This monocultural society can exist by limiting non-EU immigration to only what is needed and have no entry for refugees and asylum seekers as these groups are the most difficult to integrate for various reasons and offer the least in terms of prospects. Also all illegal immigrants sent back ASAP to their country.

    This is all possible it’s just a matter of will. Each country in Europe controls it’s own borders when it comes to foreigners not from the EU.

    • Enrique

      –Immigrants who enter that society adopt as a whole that philosophy and integrate with the locals speaking their language and taking interest in local customs.

      Can you tell me where this has happened?

    • Enrique

      –Tell me Enrique what’s the worst that can happen if these policies are introduced?

      You have confirmed my worst fears: by implementing your policy would be to turn Europe into a former Yugoslavia. In order to do that, you would have to curb civil liberties, change our constitution, and effectively turn us into a fascist state like the one that came to power in Germany in 1933.

      You seem to forget that everything changes and you cannot have your cake and eat it at the same time. There are other groups living in society and it is the duty of government and society to serve these groups in the same was they serve you. You cannot reap all the benefits of globalization, which includes inviting foreign workers, and then wish them farewell when there is an economic downturn. That is why we have to find paths to inclusion in our societies not of exclusion.

    • Enrique

      Another problem with your model is that it has never worked. People integrate better to a new culture when they have self-esteem as a group. Take a look at the Amerindians in the Americas.

  15. Tony Garcia

    “If you claim that multiculturalism is shot as a model, then what is the solution.”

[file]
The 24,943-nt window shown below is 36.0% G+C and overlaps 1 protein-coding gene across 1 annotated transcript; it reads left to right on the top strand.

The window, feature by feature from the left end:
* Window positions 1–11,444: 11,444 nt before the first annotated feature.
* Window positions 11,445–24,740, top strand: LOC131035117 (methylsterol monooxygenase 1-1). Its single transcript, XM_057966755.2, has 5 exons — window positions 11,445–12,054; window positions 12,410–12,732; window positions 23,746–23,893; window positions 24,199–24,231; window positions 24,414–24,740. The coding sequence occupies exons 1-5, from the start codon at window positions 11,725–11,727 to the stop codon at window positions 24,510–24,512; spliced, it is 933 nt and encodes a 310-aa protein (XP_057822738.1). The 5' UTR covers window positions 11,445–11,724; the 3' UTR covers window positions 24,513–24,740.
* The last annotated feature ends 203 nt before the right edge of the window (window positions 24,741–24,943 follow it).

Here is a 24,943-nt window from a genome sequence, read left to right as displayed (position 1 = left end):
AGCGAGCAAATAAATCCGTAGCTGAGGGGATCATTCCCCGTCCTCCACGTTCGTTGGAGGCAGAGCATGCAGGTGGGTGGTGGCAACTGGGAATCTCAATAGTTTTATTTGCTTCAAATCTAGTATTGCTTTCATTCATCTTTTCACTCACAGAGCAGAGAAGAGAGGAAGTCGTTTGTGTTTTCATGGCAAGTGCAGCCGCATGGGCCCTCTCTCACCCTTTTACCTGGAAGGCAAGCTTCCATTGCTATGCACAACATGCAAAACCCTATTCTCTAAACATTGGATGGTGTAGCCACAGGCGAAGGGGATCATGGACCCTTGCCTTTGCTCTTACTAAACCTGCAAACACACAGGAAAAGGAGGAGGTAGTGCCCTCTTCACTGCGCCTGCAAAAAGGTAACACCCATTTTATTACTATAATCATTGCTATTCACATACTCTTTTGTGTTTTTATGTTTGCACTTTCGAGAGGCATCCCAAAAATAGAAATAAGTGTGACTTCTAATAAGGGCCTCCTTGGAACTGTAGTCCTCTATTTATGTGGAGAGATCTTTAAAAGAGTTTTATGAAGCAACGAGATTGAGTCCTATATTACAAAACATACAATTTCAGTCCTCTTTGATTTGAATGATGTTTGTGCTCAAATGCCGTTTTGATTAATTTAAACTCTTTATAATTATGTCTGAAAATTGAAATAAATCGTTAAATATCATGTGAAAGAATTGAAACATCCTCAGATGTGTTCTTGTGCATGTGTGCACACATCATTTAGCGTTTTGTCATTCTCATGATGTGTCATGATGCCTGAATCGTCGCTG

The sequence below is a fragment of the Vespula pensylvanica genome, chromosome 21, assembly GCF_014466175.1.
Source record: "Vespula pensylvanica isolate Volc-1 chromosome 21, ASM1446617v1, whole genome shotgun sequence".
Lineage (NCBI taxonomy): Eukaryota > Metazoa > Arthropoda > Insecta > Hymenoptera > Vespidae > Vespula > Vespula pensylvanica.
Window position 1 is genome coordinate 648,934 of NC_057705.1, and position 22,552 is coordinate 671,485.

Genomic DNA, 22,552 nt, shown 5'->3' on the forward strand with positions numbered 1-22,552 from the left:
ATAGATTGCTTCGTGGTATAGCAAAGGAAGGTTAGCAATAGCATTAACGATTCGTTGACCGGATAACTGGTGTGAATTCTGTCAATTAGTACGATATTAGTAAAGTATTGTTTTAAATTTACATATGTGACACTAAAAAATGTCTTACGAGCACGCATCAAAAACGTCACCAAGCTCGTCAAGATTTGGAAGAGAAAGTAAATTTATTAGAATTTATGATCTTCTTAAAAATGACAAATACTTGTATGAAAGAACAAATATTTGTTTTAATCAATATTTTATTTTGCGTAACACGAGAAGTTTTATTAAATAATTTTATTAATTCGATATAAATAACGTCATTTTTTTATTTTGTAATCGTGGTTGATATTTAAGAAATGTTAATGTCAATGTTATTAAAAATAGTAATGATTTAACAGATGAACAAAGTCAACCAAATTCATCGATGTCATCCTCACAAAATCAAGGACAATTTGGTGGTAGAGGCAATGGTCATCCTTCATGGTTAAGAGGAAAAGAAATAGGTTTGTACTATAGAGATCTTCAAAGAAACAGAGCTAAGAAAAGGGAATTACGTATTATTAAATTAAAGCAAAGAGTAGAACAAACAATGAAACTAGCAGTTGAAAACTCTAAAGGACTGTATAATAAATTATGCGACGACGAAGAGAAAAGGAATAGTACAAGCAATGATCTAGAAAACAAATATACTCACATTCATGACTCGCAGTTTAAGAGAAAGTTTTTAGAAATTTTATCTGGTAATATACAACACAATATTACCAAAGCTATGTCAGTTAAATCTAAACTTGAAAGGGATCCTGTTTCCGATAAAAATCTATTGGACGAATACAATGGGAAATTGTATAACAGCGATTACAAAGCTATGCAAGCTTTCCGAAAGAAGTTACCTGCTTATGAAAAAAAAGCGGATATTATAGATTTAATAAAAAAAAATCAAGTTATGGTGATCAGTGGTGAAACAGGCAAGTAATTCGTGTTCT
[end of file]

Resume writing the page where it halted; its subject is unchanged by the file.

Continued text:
What model Finland had 30 years ago? Did you integrate into its society or became marginalized? How about your children? How do you see yourself as an immigrant living in Finland, a success or a failure?

    • Enrique

      –What model Finland had 30 years ago?

      It was simple: keep everyone out and give as much red tape to those that get a residence permit. That model was reinforced by Finland’s geopolitical isolation (special relationship with Moscow). Finland got its first Aliens’ Act in 1983 – that’s 66 years after it got independence! In short it was arbitrary. The head of the Aliens’ Office, Eila Kännö, was a state within a state. You also have to take into account the Restricting Act of 1939 that kept foreign investment to a minimum. It was a very different world. It would be like returning to the nineteenth century, which is not possible.

  16. Tony Garcia

    Even with this hostile environment…

    Did you integrate into its society or became marginalized? How about your children? How do you see yourself as an immigrant living in Finland, a success or a failure?

    • Enrique

      –Did you integrate into its society or became marginalized?

      It was a very unfair system and you had to make do the best way possible. Large state-owned companies like Neste (Fortum) had a policy of not hiring as staffers foreigners. You Tony would have had a very difficult time getting a job in a Finnish company. It was funny. Some of these companies spoke of being “international” but didn’t have one foreigner working as employees. How did immigrants start to get more rights in Finland? Through the laws. As I have mentioned before, there are easier countries to succeed.

      Much of the problems of discrimination between immigrants and Finnish society today hinges on how Finland saw and treated these people in the past. Many of the matters we see today like racism is a blow over from the past.

      A person does not chose to become marginalized. Certainly a person needs to do a lot of work not to become marginalized. He does not move thousands of kilometers into a new society through hell and high water just to become marginalized. Immigrants are very ambitious people and it is important that they move to countries that are receptive to them. Finland is becoming such a country slowly. My children have done very well. Success or failure? Succeeding in old Finland I lived in required being innovative. As I mentioned, there are easier countries to succeed and build a life. That is why I leave every ten years to breath new air and progress in my profession.